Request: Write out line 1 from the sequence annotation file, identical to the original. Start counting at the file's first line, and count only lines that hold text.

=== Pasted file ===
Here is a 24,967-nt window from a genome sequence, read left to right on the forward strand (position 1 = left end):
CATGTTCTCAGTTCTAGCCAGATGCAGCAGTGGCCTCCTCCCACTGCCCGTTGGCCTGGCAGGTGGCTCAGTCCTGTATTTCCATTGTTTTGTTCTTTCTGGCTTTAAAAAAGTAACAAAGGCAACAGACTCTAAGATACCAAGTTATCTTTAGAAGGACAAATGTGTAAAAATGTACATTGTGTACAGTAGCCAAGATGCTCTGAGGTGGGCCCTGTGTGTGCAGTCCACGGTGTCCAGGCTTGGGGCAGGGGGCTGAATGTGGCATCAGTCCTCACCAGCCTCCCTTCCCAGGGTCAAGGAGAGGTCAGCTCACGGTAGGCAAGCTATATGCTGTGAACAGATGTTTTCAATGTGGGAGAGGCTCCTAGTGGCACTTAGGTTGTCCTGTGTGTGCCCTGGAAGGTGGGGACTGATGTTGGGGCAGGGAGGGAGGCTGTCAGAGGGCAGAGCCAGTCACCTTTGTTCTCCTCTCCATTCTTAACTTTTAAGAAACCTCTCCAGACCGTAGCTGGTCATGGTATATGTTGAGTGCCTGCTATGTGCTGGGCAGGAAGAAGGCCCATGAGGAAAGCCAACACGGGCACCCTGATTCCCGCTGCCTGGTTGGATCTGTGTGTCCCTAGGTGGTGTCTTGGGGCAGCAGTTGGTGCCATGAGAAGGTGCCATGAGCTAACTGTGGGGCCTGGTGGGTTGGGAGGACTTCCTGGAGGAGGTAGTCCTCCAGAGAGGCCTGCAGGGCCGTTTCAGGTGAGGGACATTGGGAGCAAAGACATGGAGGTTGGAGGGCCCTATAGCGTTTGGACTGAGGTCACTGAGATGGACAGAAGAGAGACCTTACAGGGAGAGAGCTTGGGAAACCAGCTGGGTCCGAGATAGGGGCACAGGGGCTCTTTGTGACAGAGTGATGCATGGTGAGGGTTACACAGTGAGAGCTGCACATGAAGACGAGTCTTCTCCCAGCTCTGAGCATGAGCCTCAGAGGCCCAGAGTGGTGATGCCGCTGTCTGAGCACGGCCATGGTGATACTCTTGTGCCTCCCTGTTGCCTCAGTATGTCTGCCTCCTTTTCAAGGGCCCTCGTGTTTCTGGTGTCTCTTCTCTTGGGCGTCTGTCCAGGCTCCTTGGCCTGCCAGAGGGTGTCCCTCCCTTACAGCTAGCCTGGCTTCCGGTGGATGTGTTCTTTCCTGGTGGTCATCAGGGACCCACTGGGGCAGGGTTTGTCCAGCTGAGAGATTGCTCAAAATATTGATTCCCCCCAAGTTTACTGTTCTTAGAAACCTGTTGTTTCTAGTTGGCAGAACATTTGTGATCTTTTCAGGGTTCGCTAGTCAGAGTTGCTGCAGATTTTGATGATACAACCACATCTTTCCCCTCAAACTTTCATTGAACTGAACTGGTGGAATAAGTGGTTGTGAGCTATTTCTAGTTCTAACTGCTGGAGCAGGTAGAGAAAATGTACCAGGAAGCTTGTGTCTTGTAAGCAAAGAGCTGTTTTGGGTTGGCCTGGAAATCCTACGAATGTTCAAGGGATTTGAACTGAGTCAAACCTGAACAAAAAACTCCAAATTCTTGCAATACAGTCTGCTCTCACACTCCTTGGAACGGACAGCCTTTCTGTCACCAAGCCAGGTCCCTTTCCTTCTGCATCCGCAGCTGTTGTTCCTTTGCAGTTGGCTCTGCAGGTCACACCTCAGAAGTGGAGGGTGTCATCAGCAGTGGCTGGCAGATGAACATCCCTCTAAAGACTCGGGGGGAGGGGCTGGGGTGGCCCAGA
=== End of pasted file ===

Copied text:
Here is a 24,967-nt window from a genome sequence, read left to right on the forward strand (position 1 = left end):